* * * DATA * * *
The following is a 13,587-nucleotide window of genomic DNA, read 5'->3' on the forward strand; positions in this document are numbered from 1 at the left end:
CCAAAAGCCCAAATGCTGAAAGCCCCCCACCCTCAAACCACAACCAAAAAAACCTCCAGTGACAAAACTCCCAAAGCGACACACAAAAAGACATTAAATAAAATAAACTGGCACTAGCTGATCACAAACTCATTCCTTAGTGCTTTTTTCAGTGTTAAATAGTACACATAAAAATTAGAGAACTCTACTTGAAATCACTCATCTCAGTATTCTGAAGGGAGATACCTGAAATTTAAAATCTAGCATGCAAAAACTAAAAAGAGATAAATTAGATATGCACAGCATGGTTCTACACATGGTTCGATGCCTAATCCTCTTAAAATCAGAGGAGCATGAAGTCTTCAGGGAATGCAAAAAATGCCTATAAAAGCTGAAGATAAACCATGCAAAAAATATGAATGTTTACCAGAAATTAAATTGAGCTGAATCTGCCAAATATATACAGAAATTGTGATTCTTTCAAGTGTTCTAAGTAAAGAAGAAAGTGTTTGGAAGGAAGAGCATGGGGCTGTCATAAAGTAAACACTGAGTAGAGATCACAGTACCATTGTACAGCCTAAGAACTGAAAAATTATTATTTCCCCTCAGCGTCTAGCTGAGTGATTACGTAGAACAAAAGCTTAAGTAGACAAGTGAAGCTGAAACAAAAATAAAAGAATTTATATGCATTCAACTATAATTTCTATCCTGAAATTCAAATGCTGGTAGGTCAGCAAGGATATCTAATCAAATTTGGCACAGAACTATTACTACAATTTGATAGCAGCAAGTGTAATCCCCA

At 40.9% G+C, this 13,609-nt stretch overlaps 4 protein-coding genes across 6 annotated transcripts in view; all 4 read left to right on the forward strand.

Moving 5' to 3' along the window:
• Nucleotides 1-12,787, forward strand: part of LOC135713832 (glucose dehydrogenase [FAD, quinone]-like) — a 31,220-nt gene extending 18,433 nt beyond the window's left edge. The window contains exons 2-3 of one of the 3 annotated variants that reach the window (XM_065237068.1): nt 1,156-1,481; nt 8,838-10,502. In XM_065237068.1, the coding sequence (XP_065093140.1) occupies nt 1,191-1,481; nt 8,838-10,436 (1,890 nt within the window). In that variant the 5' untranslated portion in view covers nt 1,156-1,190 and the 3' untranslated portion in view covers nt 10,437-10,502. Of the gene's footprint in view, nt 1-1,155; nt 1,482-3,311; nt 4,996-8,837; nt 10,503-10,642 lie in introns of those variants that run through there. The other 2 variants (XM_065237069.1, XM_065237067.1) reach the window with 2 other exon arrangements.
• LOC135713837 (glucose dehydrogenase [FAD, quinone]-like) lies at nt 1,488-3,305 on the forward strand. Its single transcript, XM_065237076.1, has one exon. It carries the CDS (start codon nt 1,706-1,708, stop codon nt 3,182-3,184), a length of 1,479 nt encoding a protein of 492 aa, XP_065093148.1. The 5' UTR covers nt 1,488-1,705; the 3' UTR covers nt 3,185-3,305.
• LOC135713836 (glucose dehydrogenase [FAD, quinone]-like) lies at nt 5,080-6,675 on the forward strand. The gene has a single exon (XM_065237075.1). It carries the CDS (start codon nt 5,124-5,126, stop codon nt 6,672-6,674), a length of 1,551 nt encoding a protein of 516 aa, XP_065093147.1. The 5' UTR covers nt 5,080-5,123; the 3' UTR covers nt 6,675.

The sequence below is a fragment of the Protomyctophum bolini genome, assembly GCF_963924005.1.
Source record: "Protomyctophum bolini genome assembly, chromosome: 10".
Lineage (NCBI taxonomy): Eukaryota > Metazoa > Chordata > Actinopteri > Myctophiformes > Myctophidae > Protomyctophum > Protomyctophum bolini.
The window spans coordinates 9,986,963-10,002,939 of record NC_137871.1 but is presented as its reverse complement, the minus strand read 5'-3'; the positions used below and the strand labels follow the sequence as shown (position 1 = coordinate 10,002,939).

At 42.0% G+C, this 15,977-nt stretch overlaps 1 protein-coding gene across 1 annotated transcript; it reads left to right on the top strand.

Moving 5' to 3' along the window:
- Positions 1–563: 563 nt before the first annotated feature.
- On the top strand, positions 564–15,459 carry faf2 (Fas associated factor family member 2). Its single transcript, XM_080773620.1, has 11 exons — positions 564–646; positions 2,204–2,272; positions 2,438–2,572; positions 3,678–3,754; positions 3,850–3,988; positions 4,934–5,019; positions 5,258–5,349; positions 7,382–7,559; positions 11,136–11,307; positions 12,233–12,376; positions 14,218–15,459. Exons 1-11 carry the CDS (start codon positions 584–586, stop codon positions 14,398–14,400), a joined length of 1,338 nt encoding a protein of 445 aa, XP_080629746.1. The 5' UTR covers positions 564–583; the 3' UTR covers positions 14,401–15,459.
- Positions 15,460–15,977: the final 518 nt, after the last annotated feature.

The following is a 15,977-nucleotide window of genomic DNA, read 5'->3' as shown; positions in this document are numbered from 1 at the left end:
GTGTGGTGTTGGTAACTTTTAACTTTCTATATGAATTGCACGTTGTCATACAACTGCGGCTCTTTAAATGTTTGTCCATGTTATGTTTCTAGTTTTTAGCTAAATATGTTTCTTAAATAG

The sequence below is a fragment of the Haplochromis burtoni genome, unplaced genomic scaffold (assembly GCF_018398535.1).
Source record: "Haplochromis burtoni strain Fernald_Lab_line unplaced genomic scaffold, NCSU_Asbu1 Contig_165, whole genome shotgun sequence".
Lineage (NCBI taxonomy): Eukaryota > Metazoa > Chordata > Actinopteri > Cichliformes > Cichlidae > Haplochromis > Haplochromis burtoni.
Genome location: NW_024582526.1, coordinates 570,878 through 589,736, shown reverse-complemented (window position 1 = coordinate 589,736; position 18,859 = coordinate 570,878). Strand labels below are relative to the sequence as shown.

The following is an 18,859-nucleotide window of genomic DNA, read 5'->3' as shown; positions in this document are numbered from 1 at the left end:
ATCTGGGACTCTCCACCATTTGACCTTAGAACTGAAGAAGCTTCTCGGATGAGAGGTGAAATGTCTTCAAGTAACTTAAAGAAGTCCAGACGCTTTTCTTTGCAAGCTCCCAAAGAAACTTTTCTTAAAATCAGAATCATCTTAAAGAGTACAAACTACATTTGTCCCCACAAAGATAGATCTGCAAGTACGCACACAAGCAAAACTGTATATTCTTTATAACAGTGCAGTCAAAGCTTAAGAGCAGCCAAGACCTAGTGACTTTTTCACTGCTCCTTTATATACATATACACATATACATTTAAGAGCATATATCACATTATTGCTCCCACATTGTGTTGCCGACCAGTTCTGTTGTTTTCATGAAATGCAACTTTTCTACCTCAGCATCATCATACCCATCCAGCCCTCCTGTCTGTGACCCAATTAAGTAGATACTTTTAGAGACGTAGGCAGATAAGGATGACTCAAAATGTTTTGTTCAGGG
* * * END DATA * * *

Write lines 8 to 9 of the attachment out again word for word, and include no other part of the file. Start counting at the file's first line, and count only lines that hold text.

The sequence below is a fragment of the Protomyctophum bolini genome, assembly GCF_963924005.1.
Source record: "Protomyctophum bolini genome assembly, chromosome: 10".